Standard Life has cut both reversionary and terminal bonus rates on its unitised life and pensions p...
Standard Life has cut both reversionary and terminal bonus rates on its unitised life and pensions products by up to 15%.
The mutual's rate cut will see final bonuses on its unitised life products drop from 4% to 3.25% and from 5% on pensions to 4.25%.
As a knock-on effect from the changes to bonus rates, Standard Life has also lowered some surrender value reductions (SVR) on its life products. The SVR on conventional life policies has been reduced from 20% to 15%, however the SVR on pensions remains at 25%.
The objective of these SVRs is to align withdrawal values with the market value of the policy's share of the with-profits fund.
As the changes to payout values are large, Standard Life has said it plans to increase the frequency of its review on bonus rates. While anticipating further cuts may be necessary, the mutual is hoping to make these more gradual in the future based on a review of rates every three months.
During its 2002 financial year, ending 15 November, the investment return on Standard Life's with-profits fund was -12.5%, according to the group.
John Hylands, group finance director, Standard Life, said: 'Investment conditions remain extremely challenging. However, the returns we are delivering to our customers are competitive and compare favourably to other investment choices.'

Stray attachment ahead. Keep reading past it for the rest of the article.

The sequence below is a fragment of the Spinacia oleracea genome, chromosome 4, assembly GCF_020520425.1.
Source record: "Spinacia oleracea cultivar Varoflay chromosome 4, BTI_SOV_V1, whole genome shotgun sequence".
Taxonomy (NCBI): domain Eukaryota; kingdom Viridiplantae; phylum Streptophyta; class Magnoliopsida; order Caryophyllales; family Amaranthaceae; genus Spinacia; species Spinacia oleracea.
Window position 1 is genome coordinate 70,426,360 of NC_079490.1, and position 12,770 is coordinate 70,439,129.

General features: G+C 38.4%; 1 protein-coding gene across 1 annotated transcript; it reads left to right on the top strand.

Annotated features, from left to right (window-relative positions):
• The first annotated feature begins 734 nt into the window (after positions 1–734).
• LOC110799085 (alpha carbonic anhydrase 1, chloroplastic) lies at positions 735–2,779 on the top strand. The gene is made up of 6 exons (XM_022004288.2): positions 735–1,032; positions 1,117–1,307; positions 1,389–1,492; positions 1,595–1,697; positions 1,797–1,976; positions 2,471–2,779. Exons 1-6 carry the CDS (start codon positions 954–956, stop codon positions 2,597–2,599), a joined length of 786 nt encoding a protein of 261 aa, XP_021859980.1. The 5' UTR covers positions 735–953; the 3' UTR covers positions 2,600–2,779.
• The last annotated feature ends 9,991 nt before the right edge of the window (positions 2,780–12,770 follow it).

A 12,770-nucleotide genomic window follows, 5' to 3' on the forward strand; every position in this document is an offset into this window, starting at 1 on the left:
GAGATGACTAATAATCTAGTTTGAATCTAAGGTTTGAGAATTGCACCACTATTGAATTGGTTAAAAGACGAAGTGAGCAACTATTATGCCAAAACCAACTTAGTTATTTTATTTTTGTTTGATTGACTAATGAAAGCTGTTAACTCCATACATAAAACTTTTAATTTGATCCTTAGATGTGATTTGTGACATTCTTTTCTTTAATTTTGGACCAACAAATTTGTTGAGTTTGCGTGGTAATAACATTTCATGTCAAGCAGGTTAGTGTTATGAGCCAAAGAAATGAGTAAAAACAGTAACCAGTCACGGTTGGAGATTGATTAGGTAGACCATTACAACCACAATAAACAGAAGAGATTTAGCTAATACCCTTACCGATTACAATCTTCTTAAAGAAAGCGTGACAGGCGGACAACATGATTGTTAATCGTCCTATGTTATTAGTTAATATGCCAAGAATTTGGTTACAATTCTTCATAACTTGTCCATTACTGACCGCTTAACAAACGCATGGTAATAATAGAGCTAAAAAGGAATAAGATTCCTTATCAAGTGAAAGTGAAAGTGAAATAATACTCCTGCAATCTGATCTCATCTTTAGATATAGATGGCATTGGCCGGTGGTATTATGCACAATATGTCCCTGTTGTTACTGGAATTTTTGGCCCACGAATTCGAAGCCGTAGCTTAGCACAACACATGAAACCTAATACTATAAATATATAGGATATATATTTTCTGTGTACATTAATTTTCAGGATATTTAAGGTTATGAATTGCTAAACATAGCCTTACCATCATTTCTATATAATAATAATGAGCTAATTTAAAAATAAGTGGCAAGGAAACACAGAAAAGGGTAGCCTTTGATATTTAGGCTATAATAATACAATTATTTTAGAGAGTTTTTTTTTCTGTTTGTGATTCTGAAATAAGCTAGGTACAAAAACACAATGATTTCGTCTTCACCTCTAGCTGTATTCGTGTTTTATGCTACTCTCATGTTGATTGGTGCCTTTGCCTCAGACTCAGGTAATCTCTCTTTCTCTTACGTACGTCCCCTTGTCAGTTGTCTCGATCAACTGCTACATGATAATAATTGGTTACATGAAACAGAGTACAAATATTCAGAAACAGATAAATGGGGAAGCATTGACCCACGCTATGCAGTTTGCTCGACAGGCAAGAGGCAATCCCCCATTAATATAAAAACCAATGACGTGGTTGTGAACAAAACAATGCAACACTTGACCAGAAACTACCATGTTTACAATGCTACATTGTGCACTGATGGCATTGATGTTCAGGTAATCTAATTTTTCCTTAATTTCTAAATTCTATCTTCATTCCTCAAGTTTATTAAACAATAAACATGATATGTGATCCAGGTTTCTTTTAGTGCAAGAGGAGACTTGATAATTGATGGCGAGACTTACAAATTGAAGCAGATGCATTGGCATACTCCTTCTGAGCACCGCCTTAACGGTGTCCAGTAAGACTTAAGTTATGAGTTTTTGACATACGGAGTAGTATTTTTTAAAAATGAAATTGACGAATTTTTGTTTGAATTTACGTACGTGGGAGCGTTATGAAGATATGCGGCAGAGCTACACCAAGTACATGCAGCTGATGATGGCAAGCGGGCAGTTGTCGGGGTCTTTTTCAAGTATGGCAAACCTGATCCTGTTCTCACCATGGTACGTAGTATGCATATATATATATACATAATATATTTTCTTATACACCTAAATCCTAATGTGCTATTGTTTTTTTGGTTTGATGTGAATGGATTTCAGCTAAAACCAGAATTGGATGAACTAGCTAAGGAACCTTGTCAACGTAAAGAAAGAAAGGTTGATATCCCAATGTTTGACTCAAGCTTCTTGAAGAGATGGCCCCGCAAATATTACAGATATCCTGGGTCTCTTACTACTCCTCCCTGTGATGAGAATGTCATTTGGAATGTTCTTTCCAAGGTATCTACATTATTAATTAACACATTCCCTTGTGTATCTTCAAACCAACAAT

A 25-year with-profits endowment maturing today would provide a return of 11.3%pa compared to 8.2%pa on the average UK equity unit-linked life policy, he noted.
The mutual believes equities, in the context of a balanced investment portfolio, will generate better long-term returns than other asset classes.
Looking ahead, Hylands said Standard Life believes markets will recover in the next few years but long-term investment returns will not match those of past years.
He added: 'Because of this we may to need to continue reducing the amounts we pay to customers who take retirement benefits or whose life policies mature.
'Falling bonus rates will not necessarily mean that individual policies will fall in value ' just that final payouts may not be as large as they might have been in the past.'
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